For J. Andrew Westerman, teaching advanced placement science in Pakistan means that dealing with security issues--such as guard towers, video surveillance, and a rapid response team--"has become second nature."
Silke Vannatter, special education coordinator in Divonne les Bains, France, has to deal with administrative issues such as a set curriculum and massive strikes at her school.
Although these educators face very different challenges, they both came to Lehigh this summer for The International Education Summer Program, led by Daphne Hobson. The program provides international educators with professional development and advanced degrees.
This year's summer program included 31 teachers, principals, and directors of international schools from 23 different countries—from Colombia to France to Saudi Arabia—to obtain an advanced degree in education and to learn the most current thinking in educational leadership, theories, and practice.
To move closer to these goals, the educators attended intensive masters and doctoral-level classes taught by faculty in Lehigh's College of Education and shared ideas and experiences with each other. As an added bonus, they had a lot of fun.
Gregory Moncada, a principal from South Africa, expressed his satisfaction with the program: "I'm in the process of getting my K-12 certification, and Lehigh offered a flexible, meaningful and very interesting course of study. The program exceeded my expectations, especially in terms of the approach to learning, staff expertise and application to my work here in Johannesburg," he says.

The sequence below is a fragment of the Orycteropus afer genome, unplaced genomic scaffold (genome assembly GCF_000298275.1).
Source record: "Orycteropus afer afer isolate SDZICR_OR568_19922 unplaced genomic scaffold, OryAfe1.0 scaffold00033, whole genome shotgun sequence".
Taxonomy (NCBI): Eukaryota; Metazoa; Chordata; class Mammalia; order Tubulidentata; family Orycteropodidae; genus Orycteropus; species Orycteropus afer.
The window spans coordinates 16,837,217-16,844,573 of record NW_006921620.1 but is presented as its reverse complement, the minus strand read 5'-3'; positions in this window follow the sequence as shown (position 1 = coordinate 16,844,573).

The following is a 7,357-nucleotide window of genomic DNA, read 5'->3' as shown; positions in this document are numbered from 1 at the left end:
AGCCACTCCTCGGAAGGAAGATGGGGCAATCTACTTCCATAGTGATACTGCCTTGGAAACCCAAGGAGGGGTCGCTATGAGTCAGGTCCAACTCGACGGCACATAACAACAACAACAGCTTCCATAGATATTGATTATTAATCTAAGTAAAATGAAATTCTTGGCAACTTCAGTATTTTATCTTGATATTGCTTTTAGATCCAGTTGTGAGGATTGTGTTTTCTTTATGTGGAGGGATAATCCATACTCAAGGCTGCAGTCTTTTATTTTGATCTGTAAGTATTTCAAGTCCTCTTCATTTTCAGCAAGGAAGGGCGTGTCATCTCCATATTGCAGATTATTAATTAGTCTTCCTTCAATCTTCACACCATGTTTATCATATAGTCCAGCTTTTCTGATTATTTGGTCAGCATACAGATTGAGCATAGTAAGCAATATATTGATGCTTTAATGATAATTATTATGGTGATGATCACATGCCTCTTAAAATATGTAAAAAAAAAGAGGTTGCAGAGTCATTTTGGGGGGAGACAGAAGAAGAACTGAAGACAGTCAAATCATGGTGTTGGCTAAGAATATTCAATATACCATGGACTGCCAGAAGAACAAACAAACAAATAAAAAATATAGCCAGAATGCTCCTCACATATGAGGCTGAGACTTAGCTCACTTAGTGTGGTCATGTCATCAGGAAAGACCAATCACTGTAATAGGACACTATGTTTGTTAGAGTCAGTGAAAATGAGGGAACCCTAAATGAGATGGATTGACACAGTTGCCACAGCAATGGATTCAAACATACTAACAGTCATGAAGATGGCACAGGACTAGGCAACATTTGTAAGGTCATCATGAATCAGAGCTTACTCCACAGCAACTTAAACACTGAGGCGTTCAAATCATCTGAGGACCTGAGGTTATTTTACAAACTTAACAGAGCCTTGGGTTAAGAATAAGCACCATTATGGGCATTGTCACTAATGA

Westerman agreed: "Lehigh offers the perfect fit in its programs for overseas teachers, and consideration has been given for the locations of all the students."
Friendship and fun
During their stay at Lehigh, the international educators also spent valuable time outside of class networking with each other and comparing issues. "I loved meeting with colleagues from other parts of the world, with some similar and some very different issues," Vannatter says. "It was an opportunity to exchange ideas, techniques, and strategies."
The participants also spent part of their time getting to know each other in social settings, such as a Fourth of July barbecue held at Karen Stout's home, regular dinners around town, and trips to an Allentown Ambassador's minor league baseball game, Bethlehem's First Friday, and a variety of historical sites throughout the state.
Westerman says he will cherish the friendships that developed and crossed cultural boundaries among the group.
"Some of my most memorable experiences included the times when all of the cohorts gathered together for classes or social functions," he says. "There is a camaraderie that developed and allowed everyone to relax in an atmosphere that can be quite intense at times … I have made connections with individuals here that I hope will last a lifetime."
And best of all, each of the participants will take the leadership skills, motivation, and vision they gained during the summer program back to their respective countries in hopes of creating a more informed, global, culturally sensitive youth.
Thanks to the International Education Summer Program, an AP science instructor recently returned to Pakistan inspired, armed with methods to motivate fellow administrators at his school in Islamabad. A teacher headed back to her school in China with fresh leadership ideas. And a school director flew back to Zambia with an implementation plan for gifted students and fond memories of jogging through the streets of Bethlehem.